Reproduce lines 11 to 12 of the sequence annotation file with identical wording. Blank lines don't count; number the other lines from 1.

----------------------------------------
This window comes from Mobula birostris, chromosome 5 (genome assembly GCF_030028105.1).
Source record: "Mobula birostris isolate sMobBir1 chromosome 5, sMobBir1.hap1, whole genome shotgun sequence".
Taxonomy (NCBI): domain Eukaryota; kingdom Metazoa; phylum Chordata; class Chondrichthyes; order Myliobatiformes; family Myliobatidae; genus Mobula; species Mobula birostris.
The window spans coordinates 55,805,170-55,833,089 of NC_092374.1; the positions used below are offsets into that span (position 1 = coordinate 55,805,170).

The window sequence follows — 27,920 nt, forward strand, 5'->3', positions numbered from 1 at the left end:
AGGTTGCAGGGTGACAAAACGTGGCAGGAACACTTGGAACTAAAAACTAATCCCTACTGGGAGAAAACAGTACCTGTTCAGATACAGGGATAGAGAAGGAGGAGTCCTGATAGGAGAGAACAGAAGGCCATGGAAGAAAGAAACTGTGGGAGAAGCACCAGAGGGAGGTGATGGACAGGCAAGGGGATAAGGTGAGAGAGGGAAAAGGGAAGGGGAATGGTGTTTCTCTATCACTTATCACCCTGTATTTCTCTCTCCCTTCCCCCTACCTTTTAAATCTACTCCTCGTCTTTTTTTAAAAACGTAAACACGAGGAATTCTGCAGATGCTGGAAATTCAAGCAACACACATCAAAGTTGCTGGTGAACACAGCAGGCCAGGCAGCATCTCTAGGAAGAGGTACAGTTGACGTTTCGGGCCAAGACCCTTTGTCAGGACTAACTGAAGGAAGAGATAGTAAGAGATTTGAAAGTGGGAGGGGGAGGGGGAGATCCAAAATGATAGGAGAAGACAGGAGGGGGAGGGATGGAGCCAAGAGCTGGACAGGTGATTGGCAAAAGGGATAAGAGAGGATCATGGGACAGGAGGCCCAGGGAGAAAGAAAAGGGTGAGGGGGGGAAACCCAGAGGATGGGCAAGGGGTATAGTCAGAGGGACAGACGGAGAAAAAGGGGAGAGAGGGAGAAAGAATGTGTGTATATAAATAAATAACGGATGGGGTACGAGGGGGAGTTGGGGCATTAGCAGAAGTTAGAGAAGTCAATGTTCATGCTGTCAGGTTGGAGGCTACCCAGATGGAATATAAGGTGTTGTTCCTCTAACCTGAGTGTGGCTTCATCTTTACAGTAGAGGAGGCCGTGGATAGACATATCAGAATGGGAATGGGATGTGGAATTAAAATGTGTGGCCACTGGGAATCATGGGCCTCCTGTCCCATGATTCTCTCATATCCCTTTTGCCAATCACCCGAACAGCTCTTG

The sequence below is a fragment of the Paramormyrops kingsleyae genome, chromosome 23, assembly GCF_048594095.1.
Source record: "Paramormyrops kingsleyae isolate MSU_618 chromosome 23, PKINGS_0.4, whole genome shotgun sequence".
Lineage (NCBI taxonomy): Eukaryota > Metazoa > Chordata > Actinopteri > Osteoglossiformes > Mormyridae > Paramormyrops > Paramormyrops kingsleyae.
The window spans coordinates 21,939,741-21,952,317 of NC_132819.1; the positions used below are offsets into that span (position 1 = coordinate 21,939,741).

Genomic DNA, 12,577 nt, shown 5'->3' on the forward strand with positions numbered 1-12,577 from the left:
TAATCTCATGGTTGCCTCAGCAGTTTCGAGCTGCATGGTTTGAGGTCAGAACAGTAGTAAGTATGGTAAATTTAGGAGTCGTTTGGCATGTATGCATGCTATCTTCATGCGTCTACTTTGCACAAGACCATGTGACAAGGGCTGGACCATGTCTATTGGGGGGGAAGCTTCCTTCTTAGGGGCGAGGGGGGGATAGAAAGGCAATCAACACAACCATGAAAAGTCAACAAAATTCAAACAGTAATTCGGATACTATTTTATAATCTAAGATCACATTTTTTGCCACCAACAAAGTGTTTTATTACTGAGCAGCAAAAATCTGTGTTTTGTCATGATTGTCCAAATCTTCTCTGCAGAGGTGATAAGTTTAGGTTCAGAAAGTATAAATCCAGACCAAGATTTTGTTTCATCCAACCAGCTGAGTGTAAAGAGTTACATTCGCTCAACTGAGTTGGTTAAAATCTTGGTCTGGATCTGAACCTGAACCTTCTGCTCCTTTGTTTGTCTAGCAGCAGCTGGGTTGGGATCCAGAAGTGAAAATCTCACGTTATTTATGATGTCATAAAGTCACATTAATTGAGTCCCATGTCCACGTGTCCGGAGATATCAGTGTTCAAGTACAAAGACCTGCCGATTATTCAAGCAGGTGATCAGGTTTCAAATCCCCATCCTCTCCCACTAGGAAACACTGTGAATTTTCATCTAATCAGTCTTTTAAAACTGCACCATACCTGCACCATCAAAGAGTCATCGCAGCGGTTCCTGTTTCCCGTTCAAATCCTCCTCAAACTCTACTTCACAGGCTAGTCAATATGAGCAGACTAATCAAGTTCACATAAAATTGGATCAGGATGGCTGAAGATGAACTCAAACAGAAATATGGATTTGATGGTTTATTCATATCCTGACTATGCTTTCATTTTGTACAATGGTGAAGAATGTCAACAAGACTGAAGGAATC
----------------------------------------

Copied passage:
Genomic DNA, 12,577 nt, shown 5'->3' on the forward strand with positions numbered 1-12,577 from the left:
TAATCTCATGGTTGCCTCAGCAGTTTCGAGCTGCATGGTTTGAGGTCAGAACAGTAGTAAGTATGGTAAATTTAGGAGTCGTTTGGCATGTATGCATGCTATCTTCATGCGTCTACTTTGCACAAGACCATGTGACAAGGGCTGGACCATGTCTATTGGGGGGGAAGCTTCCTTCTTAGGGGCGAGGGGGGGATAGAAAGGCAATCAACACAACCATGAAAAGTCAACAAAATTCAAACAGTAATTCGGATACTATTTTATAATCTAAGATCACATTTTTTGCCACCAACAAAGTGTTTTATTACTGAGCAGCAAAAATCTGTGTTTTGTCATGATTGTCCAAATCTTCTCTGCAGAGGTGATAAGTTTAGGTTCAGAAAGTATAAATCCAGACCAAGATTTTGTTTCATCCAACCAGCTGAGTGTAAAGAGTTACATTCGCTCAACTGAGTTGGTTAAAATCTTGGTCTGGATCTGAACCTGAACCTTCTGCTCCTTTGTTTGTCTAGCAGCAGCTGGGTTGGGATCCAGAAGTGAAAATCTCACGTTATTTATGATGTCATAAAGTCACATTAATTGAGTCCCATGTCCACGTGTCCGGAGATATCAGTGTTCAAGTACAAAGACCTGCCGATTATTCAAGCAGGTGATCAGGTTTCAAATCCCCATCCTCTCCCACTAGGAAACACTGTGAATTTTCATCTAATCAGTCTTTTAAAACTGCACCATACCTGCACCATCAAAGAGTCATCGCAGCGGTTCCTGTTTCCCGTTCAAATCCTCCTCAAACTCTACTTCACAGGCTAGTCAATATGAGCAGACTAATCAAGTTCACATAAAATTGGATCAGGATGGCTGAAGATGAACTCAAACAGAAATATGGATTTGATGGTTTATTCATATCCTGACTATGCTTTCATTTTGTACAATGGTGAAGAATGTCAACAAGACTGAAGGAATC